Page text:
“If you have the chance to give your children the gift of an additional language, please do so – it is a gift that keeps giving for many years to come. It will enable your children to expand their horizons cognitively, socially, geographically and financially,” says Rita Rosenback of Multilingual Parenting.
Research has found that bilingual children score higher than monolinguals in cognitive performance. In particular, children who speak multiple languages have more cognitive control and attention, according to research from Psychological Science in the Public Interest.
According to a study published by the American Academy of Neurology, bilingual adults developed dementia 4.5 years later than their monolingual counterparts. The study also claims that bilingualism benefits individuals with frontotemporal and vascular dementia.
Research from the National Institutes of Health found that bilingual children are better at switching between tasks than children who only speak one language. This is because bilinguals have to constantly switch back and forth between languages, helping them become better multi-taskers.
Your child’s brain is like a big muscle; the more it functions the stronger it gets. Learning a second language exercises your child’s brain, as he or she must memorize new vocabulary words and grammar rules. In turn, your child is able to boost over all memory and retention.
Bilingualism doesn’t just have academic benefits, but it also has societal advantages. Bilingual children have a greater understanding of other cultures and communities, causing them to be more tolerant—a characteristic that is very difficult to instill in a child.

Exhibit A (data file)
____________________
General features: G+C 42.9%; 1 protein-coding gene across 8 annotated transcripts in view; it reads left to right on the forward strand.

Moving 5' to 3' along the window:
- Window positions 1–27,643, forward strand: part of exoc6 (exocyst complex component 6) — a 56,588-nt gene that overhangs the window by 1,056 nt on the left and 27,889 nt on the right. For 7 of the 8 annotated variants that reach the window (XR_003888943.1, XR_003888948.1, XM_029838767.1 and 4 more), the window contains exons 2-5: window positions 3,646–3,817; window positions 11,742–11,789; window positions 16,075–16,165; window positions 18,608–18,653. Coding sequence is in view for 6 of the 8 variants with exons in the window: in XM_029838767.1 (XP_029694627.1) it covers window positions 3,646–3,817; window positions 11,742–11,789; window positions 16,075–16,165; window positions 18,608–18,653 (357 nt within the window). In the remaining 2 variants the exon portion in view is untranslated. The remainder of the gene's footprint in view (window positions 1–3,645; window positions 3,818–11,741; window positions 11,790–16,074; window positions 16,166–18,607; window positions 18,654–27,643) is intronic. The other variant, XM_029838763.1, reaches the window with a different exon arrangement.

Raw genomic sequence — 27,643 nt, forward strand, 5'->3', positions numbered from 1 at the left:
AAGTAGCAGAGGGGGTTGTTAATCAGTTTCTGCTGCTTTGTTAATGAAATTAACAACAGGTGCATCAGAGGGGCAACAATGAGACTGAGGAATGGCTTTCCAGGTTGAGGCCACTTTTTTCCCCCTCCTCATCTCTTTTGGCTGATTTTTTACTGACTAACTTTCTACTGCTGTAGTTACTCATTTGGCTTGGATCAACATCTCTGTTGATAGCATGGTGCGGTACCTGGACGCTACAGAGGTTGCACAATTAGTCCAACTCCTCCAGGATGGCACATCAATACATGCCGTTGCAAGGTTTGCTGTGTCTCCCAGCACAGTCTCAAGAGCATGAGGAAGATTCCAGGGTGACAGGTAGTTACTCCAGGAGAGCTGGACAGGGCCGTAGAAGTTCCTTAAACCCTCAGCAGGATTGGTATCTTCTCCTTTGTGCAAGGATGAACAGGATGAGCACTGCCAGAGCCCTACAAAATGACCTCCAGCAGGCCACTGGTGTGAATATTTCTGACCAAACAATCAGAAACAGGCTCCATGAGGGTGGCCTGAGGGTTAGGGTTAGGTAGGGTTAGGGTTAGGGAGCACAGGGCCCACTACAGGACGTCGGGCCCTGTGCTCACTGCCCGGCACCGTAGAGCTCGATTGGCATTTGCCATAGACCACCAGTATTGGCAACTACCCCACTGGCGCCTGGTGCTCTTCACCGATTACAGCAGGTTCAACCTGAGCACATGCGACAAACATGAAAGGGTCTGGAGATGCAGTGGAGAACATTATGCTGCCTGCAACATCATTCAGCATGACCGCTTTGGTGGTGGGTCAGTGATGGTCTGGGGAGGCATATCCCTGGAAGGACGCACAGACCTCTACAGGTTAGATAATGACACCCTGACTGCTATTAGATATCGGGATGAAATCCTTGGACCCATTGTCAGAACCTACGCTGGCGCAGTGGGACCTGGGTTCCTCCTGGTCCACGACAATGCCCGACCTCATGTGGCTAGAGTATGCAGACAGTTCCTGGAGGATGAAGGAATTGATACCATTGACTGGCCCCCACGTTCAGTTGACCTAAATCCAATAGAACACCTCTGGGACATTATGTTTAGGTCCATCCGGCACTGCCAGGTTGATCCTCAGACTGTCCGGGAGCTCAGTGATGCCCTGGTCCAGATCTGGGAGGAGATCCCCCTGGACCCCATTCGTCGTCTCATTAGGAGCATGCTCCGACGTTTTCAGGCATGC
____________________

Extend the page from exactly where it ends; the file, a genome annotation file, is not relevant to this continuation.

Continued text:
Typically, children do not start learning a language until around middle or high school. Teaching your child a foreign language early in life will better prepare them for school—not to mention give them a competitive advantage when applying to colleges.
When children are exposed to various different languages it opens the door to more creativity. According to research from the University of Strathclyde’s School of Psychological Sciences and Health, bilingual children are better at creative thinking and problem solving.
Is your child an aspiring musician? A study from Northwestern University found that learning a second language “fine tunes” individuals’ auditory nervous system, which will prove beneficial when learning how to play an instrument. What’s more, as mentioned above, bilingualism helps individuals switch between tasks, which is also a key component in playing music.
A child’s ability to focus is paramount both in the classroom and outside. According to research, bilingual children have more mental flexibility than monolinguals, which allows them to focus better on tasks.
Sure, learning a foreign language has its academic benefits, but it’s also fun! Your child will be able to explore a different region’s culture and customs and enjoy conversing with others in their newly learned language.
“Bilingual children develop stronger overall skills in BOTH their primary language as well as their secondary. Because they have so many ways to communicate and are exposed to a wider range of words and expressions (some unique only to the secondary language), bilinguals end up with a higher than average lexicon in their dominant tongue,” said Antonio Centeno of Bilingual Kids Rock.
“Bilingual children develop greater brain plasticity, which makes abstract thinking easier and increases art appreciation,” said Cynthia Lopez of Bilingual Station.
There’s a great misconception that raising your child bilingual can have adverse effects. However, numerous studies have proven that bilingual children have a greater advantages over monolingual children.
Luckily, teaching your child a foreign language has never been easier thanks to today’s technology. So what are you waiting for? Help your child be the best they can be by teaching them a new language!